I am sorry to hear about the problems with your partner. I am lucky, my husband is supportive. However, when I was first diagnosed we were sharing a house with my sister and she was downright cruel to me. She said at first it was all in my head, then that I was exaggerating, just wanted attention, and finally that she had lost all respect for me and was ashamed of me. It made it so much more difficult. I asked her to come to doctors with me to hear things directly from them, but she refused, saying she wouldn't feed into my hypochondria. We moved out and eventually moved back to the UK. I didn't speak to my sister for three years. I just couldn't have that negativity in my life. 

      I am not saying you should break up with your partner. But, I don't think one should be in a relationship that is unsupportive and even damaging. I know it  is scary to think of being on your own, but I dont think you should keep putting up with that sort of treatment either. Ugh how horrible. I am so sorry.

      i obviously don't know you or all the details of your situation, so please don't take any of my 'advice' too seriously. I am just saying that nobody should have to suffer like that from a loved one. If you can get her to go to a doctor appointment with you, then great. She owes you that much at least. Good luck and in the meantime, remember you can always get support here, but of course, it's not the same. Best wishes. 

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    • Posted

      Sometimes the people closest to us are the ones who find it hardest to understand a condition. I'm not in a relationship but my mum complains that I'm either very distant or exagerating and doesn't seem to get that at times I'm distant because if I actually say how I'm feeling I'll get the "exagerating" comments. 

      Hopefully you can find a time when you can both sit down and talk sensibly about your condition and how it can affect you. I guess because its a relatively rare condition and not very well defined - its an inflammation that can affect almost any organ of the body, not sure exactly what causes it but the symptoms vary in type and severity depending on where its located and how badly the person is affected; oh and it can come and go as well - its not the easiest concept for anyone to get their head around. Even if you can persuade her to look at the basic info on sarcoidosis on this site that might help. That where my GP started me off when I was told by the consultant that it was a potential diagnosis

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    • Posted

      Well put Morag. You know I was trying to think what the doctors had said to me and it dawned on me that not one of them told me what sarcoidosis was. I don't know if one thought the other had explained it but I ended up getting all the information on-line and thinking how little information there was.

      I was also thinking that people we love get frightened as to what is wrong and get angry with us rather than at the disease I suppose. With so little information I guess people get frustrated too so think we are malingering. It is a terrible thing when you have to 'prove' you are ill!

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    • Posted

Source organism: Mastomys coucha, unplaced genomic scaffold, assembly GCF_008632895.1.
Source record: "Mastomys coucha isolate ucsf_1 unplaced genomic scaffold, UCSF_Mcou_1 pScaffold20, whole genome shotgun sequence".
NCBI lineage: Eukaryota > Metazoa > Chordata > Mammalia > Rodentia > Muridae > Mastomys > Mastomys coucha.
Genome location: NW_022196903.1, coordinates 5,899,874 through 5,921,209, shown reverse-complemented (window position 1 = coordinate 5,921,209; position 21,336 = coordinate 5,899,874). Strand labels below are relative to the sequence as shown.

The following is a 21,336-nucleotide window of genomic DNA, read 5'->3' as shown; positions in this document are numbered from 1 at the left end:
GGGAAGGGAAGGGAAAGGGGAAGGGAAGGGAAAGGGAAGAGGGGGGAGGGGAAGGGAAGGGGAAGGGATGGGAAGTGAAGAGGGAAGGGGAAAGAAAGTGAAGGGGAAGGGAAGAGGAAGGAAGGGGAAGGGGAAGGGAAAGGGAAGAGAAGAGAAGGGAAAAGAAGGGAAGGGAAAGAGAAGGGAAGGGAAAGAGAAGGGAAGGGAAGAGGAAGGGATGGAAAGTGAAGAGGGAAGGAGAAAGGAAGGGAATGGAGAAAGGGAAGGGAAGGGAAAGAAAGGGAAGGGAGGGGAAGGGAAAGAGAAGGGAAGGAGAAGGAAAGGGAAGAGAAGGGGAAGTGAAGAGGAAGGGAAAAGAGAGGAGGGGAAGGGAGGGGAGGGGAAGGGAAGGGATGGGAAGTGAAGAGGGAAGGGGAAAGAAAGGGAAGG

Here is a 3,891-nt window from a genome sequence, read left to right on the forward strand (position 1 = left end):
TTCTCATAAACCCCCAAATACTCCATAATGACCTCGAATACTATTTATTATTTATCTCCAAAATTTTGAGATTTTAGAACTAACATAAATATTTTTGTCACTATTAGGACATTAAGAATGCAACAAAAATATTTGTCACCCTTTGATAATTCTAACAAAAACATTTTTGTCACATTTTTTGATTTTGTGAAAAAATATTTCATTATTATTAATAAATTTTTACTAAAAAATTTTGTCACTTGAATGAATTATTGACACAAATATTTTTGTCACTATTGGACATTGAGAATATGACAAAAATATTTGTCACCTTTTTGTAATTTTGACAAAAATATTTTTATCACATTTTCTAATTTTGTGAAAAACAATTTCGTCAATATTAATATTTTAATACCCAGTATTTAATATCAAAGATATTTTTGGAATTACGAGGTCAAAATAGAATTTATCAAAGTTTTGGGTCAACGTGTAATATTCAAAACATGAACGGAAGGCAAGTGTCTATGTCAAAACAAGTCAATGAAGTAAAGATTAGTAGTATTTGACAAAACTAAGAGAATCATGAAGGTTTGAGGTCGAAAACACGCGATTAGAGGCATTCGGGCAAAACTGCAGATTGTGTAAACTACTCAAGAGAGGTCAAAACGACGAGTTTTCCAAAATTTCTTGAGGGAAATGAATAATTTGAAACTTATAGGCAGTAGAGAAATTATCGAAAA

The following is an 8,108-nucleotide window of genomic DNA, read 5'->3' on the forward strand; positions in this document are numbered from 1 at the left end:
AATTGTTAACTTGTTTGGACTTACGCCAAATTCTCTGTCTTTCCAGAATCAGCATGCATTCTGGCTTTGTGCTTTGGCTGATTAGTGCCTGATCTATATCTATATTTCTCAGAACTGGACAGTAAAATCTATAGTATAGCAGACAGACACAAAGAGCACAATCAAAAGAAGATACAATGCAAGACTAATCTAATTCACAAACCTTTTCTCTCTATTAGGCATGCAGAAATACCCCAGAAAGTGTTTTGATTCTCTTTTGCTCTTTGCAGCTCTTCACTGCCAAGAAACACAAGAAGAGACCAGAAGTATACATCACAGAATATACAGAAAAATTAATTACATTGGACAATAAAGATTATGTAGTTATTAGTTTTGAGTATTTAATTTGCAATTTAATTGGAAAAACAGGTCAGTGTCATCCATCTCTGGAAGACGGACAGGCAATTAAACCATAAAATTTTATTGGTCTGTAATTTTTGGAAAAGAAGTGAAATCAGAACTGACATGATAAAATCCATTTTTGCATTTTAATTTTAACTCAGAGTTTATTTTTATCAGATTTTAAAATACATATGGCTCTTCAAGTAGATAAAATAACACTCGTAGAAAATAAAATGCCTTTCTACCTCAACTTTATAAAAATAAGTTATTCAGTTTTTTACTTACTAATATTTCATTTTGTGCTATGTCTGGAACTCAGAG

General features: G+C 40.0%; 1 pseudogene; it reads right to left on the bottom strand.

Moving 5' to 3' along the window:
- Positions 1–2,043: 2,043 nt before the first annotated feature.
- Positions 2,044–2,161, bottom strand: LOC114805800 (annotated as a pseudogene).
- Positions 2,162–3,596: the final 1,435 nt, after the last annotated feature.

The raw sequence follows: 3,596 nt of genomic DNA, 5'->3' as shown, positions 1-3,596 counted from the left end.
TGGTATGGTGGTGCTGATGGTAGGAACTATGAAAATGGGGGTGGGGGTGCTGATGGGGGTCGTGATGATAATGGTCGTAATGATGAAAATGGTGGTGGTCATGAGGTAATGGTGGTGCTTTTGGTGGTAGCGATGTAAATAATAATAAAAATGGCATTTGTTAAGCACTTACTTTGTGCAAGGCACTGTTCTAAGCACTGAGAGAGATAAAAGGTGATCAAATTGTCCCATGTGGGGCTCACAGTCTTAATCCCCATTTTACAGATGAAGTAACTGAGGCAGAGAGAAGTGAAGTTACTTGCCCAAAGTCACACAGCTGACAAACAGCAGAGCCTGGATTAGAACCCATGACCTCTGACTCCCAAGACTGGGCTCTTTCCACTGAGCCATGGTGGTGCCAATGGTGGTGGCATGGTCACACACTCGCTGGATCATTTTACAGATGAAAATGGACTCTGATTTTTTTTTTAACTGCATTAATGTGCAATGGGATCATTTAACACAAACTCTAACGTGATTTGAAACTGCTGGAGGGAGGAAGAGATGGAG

Think you have hit the nail on the head there June! As you rightly say we are constantly having to justify our condition. DWP take one look and think because there is no visible disability that there is nothing wrong with me likewise work treated me in the same way although in fairness occupational health did back me up and told me to go home and forget about work! My tribunal which reduced me to a gibbering wreck fortunately found in my favour but not before I had said to my sister that we shouldn't be made to feel like this and have to justify our existence. Sometimes it feels like we are used as whipping boys however the relief when they concede there is something wrong with you is immense but in no way compensates for the angst it causes along the way.
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    • Posted

      Yes right back at you Rachael. It's so degrading sitting there being asked if you can raise your arms above your head or at least high enough to hang your coat or if you can carry a pint of milk (sorry a litre). If you can then you are rated as fit for work!!!!! Like you mine went to tribunal too although thankfully I didn't have to phisically attend. I wrote them a very angry letter asking them how they could decide I was fit for work when they hadn't even asked my GP anything. I had to attend the jobcentre and at that time I was swathed in bandages following surgery on both feet. I looked like one of those cartoon characters. I was in so much pain but if I hadn't attended I would have lost all benefits. Then you see the true malingerers getting their benefits without even trying and it makes you so mad. I am so dreading filling in my the PIP application next year. I have an indefinite DLA claim but apparently that will mean nothing. I bet they will have me off all benefits and back looking for work, illness or not. 
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    • Posted

      I've had everything from being called a "fake" to being told that I look into the condition too much online. For someone who has had so much support from me over the years, I feel totally betrayed and devastated. Thankfully there are resources such as this. Cheers.